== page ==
We also refer to major depressive disorder as clinical depression. It has a significant impact on the way a person feels, thinks, and behaves. It also causes many emotional and physical symptoms. MDD can interfere with daily activities such as school and work, relationships, and social life.
A major depressive episode (MDE) lasts two or more weeks. Symptoms occur nearly every day and interfere with day-to-day life. Someone with MDE experiences at least five out of the nine symptoms listed below. At least one of the symptoms is either a depressed mood or loss of interest or pleasure.
Depressed mood most of the day, almost every day
Significant diminished interest or pleasure in activities
Significant decrease in appetite or weight loss; or increased appetite and weight gain
Sleep troubles like insomnia or sleeping too much
Fatigue and lack of energy with small tasks feeling overwhelming
Feeling of restlessness, anxiety, and agitation or slowed thinking, speaking, and body movements
Feeling unworthy or guilty for no reason nearly every day
Reduced ability to think or concentrate, make decisions, or remember things
Recurring thoughts of death or suicide
To be MDD, these symptoms cannot be due to substance abuse or another medical condition. There are three classifications of depression: mild, moderate, and severe. The symptoms and their severity determine the classification.
There are several features that can accompany depression. In some cases, there will be predominate anxiety. Others will have melancholic features, mixed features, seasonal patterns, or related to pregnancy.
Special Considerations in Children and Teenagers
While depression at a young age shares similarities with depression in adults, there may be some differences. For example, young children may not look depressed and sad. Instead, they could be more irritable, clingy, worried, and complain of physical aches. They may refuse to go to school and lose their appetite too.
Teenagers may look more irritable, negative, and feel unworthy, misunderstood, and extremely sensitive. They may skip school, use alcohol and drugs, refuse to eat or sleep, and avoid social interaction. Some may have self-harm tendencies as well.
Special Symptoms in Elderly
Many cases of depression in the elderly go undiagnosed. This is because they don’t always ask for help and symptoms aren’t specific. Instead of having a depressed mood, older people talk about aches and pains that come and go. Usually, these pains move from one area of the body to another.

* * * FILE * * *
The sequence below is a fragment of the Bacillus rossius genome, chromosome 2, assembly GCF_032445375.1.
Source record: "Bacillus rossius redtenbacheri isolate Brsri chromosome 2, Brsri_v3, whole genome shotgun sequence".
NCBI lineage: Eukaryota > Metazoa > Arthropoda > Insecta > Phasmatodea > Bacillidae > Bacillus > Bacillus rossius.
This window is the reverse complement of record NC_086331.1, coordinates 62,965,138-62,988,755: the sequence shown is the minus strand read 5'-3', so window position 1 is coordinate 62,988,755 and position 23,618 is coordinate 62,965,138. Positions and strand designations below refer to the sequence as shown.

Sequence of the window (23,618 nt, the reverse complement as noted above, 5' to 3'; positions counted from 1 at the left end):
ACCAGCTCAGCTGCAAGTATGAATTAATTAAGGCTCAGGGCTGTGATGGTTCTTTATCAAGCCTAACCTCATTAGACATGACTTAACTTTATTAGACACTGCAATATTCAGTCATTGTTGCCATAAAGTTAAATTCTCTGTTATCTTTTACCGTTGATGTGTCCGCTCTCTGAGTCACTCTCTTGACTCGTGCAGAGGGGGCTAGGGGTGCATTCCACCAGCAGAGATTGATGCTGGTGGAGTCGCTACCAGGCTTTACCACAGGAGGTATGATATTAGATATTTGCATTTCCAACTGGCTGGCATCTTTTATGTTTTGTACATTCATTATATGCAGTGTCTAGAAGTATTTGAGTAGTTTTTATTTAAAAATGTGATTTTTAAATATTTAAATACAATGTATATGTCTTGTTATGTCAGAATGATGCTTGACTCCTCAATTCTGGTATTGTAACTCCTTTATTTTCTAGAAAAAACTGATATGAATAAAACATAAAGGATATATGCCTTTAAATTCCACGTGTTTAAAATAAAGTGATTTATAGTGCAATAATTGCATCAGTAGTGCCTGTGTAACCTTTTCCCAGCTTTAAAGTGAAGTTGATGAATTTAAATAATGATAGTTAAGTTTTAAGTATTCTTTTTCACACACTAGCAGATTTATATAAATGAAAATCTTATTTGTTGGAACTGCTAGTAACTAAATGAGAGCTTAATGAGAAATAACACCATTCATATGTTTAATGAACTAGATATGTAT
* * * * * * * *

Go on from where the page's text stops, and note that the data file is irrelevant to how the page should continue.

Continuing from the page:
They may experience loss of appetite, fatigue, sleeping problems, and avoid socializing. The elderly tend to lose interest in old hobbies, have memory trouble, and have personality changes. Some, especially older men, would confess to having suicidal thoughts and feelings.
Whether or not your symptoms fit the description of major depressive disorder, it’s important to seek treatment. Depression doesn’t go away on its own. Do not ignore symptoms when felt on a regular basis that interferes with your life. The earlier you start treatment, the more likely you will recover.
For free and confidential support, click here for resources to help you cope with stress. There are some options when it comes to treating depression.
Psychotherapy is one of the most effective ways to manage depression. Talking to a licensed therapist and learning how to manage the disorder can be beneficial. Many people also combine psychotherapy with prescription drugs.
There are many antidepressant drugs on the market. These include:
Selective serotonin reuptake inhibitors (citalopram and fluoxetine)
Serotonin-norepinephrine reuptake inhibitors (venlafaxine or duloxetine)
Atypical antidepressants (bupropion or mirtazapine)
There are two older generation antidepressants still used today. The first is a tricyclic antidepressant like amitriptyline. The second is monoamine oxidase inhibitors like phenelzine or isocarboxazid.
The response to the medication varies from person to person. A doctor may switch or add a second drug if side effects develop or they do not see improvement.
Repetitive Transcranial Magnetic Stimulation (rTMS)
Repetitive transcranial magnetic stimulation (rTMS) is a non-drug option to treat depression. Magnetic fields stimulate brain cells to relieve symptoms.
Focusing on a healthy lifestyle can also help manage depression. Using mindfulness meditation and yoga can support a healthy mood. Exercise has well-documented antidepressant qualities. Eating a healthy diet can also help. Western-type diets are full of processed foods associated with depression, anxiety, and ADHD. Instead, try a Mediterranean diet and see how you feel.